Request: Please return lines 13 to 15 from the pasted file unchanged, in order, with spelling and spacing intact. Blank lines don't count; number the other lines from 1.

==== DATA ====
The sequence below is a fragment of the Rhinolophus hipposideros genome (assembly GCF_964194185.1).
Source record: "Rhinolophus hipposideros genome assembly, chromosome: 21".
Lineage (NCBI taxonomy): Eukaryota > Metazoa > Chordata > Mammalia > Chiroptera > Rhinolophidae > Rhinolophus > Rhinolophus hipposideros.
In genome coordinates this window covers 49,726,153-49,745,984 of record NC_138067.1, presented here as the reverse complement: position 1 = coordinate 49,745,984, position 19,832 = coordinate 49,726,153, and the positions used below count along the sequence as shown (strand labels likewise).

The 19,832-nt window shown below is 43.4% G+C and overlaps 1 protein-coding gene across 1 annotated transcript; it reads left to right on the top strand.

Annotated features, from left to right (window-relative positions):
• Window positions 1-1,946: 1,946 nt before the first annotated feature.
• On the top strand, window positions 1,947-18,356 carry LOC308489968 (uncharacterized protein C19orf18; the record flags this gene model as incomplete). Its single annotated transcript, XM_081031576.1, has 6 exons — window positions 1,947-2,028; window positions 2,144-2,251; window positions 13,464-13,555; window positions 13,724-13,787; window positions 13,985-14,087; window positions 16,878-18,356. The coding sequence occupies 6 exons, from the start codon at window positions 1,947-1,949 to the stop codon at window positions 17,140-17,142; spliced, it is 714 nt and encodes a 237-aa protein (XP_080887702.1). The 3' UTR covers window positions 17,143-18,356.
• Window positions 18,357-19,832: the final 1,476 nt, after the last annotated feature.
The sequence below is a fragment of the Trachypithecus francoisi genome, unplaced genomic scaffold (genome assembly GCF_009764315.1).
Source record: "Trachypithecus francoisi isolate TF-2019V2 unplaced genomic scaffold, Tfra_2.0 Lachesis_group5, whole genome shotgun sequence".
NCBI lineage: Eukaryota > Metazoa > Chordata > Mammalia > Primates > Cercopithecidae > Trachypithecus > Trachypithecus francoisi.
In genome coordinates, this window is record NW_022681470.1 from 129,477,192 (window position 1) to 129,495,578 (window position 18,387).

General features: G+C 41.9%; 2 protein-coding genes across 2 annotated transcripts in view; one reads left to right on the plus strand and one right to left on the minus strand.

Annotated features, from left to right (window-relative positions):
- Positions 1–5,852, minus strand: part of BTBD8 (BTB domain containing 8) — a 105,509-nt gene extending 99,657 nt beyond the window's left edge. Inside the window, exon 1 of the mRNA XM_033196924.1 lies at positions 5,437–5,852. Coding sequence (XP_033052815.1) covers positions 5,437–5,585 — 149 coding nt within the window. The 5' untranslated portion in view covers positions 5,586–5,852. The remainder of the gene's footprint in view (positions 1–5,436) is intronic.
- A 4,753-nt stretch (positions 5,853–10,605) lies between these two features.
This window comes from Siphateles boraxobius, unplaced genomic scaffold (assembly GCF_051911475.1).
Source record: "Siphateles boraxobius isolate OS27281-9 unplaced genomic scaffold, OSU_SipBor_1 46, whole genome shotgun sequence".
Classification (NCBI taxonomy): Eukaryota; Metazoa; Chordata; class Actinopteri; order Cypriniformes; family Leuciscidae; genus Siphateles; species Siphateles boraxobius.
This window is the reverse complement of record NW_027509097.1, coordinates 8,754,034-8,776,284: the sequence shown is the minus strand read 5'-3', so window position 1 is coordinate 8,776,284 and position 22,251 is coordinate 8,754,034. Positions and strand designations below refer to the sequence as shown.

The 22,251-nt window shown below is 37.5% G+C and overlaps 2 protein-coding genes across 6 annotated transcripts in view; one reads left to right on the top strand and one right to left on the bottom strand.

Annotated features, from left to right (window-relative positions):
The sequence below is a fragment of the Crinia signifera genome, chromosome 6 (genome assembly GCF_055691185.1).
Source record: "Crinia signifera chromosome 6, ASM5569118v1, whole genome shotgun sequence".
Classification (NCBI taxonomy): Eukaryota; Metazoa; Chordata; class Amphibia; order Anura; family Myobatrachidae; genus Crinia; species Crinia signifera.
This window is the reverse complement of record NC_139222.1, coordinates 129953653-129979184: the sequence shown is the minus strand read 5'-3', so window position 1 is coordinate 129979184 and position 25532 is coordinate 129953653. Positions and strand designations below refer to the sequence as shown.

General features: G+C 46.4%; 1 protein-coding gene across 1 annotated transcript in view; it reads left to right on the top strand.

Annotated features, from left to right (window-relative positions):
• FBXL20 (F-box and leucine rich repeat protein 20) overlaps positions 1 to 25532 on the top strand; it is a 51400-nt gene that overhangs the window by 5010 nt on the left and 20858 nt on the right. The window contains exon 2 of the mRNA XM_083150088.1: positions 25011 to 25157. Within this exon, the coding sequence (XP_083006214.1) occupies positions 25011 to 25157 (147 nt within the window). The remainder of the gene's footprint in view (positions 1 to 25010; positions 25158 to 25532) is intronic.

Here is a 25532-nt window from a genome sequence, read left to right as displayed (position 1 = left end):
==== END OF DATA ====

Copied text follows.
In genome coordinates, this window is record NW_022681470.1 from 129,477,192 (window position 1) to 129,495,578 (window position 18,387).

General features: G+C 41.9%; 2 protein-coding genes across 2 annotated transcripts in view; one reads left to right on the plus strand and one right to left on the minus strand.

Annotated features, from left to right (window-relative positions):